Lincoln Kirstein’s Modern at the Museum of Modern Art
Lincoln Kirstein’s Modern at the Museum of Modern Art

Walker Evans’ portrait of Lincoln Kirstein, c. 1931. 2018 Walker Evans Archive, The Metropolitan Museum of Art

March 17 – June 30
If Lincoln Kirstein is remembered at all, it’s for co-founding the New York City Ballet. But Kirstein, who was born into a prosperous Boston family in 1907, was also a curator, collector, and writer. This exhibition will include more than 200 works from MoMA’s permanent collection. (He was also, for those less interested in New York’s avant-garde, one of the “monuments men” who went into Europe to save Nazi-confiscated art.) There will be works from Kirstein’s close friend, Walker Evans, paintings by intimates such as Pavel Tchelitchew, costume designs by Paul Cadmus for ballets he commissioned, and Latin American art that Kirstein acquired for MoMA including works by Antonio Berni and Raquel Forner.

“I have a live eye,” proclaimed Lincoln Kirstein, signaling his wide-ranging vision. Lincoln Kirstein’s Modernexplores this polymath’s sweeping contributions to American cultural life in the 1930s and ’40s. Best known for cofounding New York City Ballet and the School of American Ballet with George Balanchine, Kirstein (1907–1996), a writer, critic, curator, impresario, and tastemaker, was also a key figure in MoMA’s early history. With his prescient belief in the role of dance within the museum, his championing of figuration in the face of prevailing abstraction, and his position at the center of a New York network of queer artists, intimates, and collaborators, Kirstein’s impact remains profoundly resonant today.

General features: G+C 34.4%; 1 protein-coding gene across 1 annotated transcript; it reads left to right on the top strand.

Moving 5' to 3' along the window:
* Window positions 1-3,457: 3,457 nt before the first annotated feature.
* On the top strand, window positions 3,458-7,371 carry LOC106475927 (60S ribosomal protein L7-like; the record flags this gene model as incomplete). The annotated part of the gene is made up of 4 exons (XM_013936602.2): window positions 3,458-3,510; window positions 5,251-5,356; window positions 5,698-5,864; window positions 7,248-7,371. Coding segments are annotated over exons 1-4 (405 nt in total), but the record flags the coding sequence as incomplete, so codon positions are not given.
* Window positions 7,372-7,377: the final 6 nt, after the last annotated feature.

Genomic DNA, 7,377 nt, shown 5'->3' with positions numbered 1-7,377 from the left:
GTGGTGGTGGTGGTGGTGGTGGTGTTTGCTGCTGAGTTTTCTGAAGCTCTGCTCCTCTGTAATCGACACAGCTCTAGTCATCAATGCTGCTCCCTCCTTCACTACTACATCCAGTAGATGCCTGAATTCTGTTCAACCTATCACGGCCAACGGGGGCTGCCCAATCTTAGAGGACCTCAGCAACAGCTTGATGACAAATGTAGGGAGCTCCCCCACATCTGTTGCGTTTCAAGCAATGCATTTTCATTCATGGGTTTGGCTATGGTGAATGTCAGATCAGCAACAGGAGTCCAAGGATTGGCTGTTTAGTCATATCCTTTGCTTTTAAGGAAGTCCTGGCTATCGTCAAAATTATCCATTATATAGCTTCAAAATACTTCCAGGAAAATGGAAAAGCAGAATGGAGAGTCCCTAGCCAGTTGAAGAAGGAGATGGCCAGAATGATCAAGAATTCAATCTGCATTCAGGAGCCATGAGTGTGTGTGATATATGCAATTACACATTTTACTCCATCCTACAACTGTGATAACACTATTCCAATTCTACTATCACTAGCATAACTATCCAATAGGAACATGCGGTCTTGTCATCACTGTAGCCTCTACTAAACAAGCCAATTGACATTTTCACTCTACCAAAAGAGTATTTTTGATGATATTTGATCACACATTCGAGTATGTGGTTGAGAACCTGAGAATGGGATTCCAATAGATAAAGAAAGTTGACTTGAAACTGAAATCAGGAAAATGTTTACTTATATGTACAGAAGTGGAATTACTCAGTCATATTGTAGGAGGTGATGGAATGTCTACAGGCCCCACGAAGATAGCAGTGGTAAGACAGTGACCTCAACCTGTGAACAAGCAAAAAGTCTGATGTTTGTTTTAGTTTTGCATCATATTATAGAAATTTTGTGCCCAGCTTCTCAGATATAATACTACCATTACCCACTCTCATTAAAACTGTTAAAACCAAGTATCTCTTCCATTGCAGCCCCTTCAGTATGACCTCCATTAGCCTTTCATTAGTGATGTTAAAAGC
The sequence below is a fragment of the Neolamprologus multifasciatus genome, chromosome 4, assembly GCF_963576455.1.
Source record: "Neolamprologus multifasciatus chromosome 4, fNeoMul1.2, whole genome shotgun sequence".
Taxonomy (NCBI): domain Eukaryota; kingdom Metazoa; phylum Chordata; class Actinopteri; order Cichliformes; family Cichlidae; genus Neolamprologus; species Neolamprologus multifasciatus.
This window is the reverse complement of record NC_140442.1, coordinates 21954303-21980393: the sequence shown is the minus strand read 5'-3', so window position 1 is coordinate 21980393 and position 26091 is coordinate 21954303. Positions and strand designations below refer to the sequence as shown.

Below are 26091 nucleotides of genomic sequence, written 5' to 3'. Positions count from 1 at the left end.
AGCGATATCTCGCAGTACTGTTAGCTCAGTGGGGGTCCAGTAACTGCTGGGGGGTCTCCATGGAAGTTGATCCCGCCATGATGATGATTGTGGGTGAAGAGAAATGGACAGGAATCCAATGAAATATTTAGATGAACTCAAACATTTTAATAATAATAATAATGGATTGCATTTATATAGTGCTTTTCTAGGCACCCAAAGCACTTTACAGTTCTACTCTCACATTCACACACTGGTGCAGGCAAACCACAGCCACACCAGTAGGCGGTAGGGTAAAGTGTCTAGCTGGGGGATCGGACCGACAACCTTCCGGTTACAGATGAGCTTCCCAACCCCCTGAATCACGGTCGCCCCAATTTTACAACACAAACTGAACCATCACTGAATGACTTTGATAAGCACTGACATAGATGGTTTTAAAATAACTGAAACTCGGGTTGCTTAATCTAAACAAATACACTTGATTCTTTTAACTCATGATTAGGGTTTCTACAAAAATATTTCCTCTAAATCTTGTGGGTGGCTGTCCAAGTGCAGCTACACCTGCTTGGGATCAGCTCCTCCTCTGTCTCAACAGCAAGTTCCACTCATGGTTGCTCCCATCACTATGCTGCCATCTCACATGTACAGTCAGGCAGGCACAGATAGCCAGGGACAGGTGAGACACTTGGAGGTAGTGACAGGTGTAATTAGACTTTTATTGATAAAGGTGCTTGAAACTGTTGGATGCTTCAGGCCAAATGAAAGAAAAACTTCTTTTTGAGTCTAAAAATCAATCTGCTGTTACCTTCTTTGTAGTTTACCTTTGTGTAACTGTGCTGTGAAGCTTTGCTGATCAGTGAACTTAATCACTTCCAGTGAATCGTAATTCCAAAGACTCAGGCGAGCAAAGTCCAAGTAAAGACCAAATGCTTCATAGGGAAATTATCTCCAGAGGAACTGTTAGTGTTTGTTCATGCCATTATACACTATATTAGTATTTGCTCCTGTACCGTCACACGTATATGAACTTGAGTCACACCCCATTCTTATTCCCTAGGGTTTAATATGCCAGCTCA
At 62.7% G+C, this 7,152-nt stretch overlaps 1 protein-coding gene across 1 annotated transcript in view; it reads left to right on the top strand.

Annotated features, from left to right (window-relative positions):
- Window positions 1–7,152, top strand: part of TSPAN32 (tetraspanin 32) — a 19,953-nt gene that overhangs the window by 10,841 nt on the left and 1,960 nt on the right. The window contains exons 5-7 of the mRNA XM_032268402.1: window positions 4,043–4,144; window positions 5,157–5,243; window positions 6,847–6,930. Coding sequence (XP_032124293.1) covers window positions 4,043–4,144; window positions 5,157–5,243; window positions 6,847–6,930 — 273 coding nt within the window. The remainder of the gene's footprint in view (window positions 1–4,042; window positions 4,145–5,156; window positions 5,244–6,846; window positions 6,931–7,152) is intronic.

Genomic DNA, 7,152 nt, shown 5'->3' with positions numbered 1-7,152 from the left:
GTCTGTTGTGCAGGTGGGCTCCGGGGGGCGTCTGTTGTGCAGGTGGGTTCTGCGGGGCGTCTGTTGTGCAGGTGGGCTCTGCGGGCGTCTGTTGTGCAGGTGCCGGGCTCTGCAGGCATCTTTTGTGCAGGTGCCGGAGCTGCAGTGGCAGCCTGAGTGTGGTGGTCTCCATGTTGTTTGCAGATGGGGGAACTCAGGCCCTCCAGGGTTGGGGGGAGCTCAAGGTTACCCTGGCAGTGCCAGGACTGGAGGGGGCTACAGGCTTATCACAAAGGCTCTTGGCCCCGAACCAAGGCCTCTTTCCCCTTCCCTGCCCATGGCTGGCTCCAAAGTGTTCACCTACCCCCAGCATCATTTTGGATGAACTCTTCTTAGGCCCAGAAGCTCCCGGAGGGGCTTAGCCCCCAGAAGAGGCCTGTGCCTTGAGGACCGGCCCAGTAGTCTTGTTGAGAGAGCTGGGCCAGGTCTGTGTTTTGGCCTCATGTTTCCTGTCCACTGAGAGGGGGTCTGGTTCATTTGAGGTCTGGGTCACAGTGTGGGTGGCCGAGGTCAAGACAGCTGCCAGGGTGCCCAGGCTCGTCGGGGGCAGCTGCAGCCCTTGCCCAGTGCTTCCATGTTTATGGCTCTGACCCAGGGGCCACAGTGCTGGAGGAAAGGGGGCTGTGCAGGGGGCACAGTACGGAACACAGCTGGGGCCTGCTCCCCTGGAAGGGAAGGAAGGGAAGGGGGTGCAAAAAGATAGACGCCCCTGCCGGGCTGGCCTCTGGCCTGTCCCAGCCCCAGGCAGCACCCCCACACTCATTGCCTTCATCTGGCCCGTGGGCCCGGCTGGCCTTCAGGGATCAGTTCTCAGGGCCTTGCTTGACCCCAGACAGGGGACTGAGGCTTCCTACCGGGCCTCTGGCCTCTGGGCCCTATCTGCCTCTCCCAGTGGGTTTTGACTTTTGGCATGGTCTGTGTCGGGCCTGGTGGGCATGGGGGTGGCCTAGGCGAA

Bringing together nearly 300 rarely seen artworks alongside materials drawn from the Museum’s Archives, the exhibition illuminates Kirstein’s influence on the Museum’s collecting, exhibition, and publication history. The wide array of works includes set and costume designs for the ballet by Paul Cadmus and Jared French, photographs by Walker Evans and George Platt Lynes, realist and magic realist paintings by Honoré Sharrer and Pavel Tchelitchew, sculpture by Elie Nadelman and Gaston Lachaise, and Latin American art that Kirstein acquired for the Museum by artists such as Antonio Berni and Raquel Forner. Together, these works reveal an alternative and expansive view of modern art.

Organized by Jodi Hauptman, Senior Curator, and Samantha Friedman, Associate Curator, Department of Drawings and Prints.